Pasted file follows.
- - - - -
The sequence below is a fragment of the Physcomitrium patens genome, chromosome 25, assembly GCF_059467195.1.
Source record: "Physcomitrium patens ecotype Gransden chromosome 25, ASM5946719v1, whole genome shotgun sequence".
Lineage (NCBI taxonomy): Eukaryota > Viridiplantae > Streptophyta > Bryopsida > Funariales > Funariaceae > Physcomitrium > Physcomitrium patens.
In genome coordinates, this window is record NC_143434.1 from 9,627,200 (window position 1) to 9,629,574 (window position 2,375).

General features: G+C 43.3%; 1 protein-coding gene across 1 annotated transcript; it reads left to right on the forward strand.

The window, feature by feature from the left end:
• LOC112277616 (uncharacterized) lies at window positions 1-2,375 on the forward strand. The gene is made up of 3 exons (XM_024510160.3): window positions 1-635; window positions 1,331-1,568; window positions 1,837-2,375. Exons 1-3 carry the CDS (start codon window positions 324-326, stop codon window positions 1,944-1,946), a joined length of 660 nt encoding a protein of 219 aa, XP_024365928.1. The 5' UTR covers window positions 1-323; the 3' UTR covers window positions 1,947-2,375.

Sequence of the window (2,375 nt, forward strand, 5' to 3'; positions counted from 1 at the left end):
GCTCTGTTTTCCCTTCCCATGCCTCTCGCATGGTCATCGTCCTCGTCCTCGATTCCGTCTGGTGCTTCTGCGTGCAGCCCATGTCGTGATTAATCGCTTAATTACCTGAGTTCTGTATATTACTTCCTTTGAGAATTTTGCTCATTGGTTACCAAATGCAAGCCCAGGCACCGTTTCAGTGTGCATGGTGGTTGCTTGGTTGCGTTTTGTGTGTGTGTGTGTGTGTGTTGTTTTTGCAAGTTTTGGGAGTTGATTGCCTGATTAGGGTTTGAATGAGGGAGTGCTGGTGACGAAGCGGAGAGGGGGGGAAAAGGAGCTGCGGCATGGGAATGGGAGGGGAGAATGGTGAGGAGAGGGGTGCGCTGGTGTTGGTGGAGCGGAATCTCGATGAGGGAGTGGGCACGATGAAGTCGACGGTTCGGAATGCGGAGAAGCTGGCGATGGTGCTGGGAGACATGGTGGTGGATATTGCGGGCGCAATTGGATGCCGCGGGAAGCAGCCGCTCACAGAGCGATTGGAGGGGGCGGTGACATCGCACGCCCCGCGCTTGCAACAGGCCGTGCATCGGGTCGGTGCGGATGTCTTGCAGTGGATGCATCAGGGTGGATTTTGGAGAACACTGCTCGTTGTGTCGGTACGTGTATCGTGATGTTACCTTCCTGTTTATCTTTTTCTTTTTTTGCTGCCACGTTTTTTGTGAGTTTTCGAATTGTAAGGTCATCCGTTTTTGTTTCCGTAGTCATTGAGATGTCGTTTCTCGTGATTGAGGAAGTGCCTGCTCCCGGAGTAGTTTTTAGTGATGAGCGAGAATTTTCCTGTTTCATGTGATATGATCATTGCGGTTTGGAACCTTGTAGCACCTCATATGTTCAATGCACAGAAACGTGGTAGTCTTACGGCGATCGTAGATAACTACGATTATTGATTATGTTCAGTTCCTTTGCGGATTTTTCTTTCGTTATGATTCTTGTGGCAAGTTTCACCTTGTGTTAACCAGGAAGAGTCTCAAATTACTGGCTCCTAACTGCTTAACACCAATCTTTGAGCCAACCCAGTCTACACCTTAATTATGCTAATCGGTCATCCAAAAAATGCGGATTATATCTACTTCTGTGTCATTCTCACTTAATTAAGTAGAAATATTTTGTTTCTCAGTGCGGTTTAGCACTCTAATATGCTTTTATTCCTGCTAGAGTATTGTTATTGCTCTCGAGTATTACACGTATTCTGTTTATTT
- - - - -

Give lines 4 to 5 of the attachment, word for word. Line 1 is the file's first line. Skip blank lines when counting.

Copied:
In genome coordinates, this window is record NC_143434.1 from 9,627,200 (window position 1) to 9,629,574 (window position 2,375).

General features: G+C 43.3%; 1 protein-coding gene across 1 annotated transcript; it reads left to right on the forward strand.